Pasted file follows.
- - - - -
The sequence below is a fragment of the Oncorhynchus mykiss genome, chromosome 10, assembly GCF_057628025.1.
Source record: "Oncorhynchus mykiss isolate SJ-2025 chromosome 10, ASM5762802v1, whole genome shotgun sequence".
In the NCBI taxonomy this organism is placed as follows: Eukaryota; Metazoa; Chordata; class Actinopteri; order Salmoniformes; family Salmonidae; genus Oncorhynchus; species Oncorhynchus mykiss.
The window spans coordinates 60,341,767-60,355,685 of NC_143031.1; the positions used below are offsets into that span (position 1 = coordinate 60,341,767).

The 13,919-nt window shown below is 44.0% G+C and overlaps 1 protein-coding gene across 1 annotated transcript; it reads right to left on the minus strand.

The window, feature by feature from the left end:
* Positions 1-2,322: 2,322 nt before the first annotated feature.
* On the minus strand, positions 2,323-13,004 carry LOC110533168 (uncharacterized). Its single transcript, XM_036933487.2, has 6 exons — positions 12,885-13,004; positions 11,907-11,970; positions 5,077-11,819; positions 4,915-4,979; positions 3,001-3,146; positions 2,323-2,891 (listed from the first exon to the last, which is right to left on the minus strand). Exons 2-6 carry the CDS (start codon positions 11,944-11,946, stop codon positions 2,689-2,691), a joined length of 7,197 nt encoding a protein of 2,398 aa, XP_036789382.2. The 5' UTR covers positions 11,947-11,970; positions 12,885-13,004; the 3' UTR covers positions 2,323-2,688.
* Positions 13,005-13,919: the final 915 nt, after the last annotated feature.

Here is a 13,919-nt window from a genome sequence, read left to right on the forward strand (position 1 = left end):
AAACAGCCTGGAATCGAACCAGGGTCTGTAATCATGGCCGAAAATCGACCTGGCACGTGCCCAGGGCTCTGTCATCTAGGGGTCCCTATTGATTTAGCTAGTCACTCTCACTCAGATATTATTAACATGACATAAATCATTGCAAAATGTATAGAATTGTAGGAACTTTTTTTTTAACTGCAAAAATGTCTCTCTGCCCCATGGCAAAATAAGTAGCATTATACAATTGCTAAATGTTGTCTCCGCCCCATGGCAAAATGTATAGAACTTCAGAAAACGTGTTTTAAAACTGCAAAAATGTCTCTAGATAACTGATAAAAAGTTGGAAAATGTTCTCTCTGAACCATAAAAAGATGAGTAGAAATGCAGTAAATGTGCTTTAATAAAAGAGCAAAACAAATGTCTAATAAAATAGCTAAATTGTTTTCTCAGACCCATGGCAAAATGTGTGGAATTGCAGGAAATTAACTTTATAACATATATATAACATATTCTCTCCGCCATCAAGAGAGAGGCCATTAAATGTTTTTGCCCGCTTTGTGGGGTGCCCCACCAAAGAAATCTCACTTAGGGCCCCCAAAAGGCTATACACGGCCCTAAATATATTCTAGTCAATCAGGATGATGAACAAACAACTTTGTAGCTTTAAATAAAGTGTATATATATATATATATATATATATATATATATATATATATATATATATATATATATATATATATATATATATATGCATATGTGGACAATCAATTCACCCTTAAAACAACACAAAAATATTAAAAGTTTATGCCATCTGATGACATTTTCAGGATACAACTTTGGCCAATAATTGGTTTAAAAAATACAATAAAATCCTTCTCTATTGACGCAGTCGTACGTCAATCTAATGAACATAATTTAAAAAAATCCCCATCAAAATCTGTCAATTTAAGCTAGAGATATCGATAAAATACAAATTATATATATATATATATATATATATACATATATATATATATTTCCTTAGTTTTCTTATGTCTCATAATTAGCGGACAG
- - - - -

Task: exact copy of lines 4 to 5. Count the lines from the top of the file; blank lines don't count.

The window spans coordinates 60,341,767-60,355,685 of NC_143031.1; the positions used below are offsets into that span (position 1 = coordinate 60,341,767).

The 13,919-nt window shown below is 44.0% G+C and overlaps 1 protein-coding gene across 1 annotated transcript; it reads right to left on the minus strand.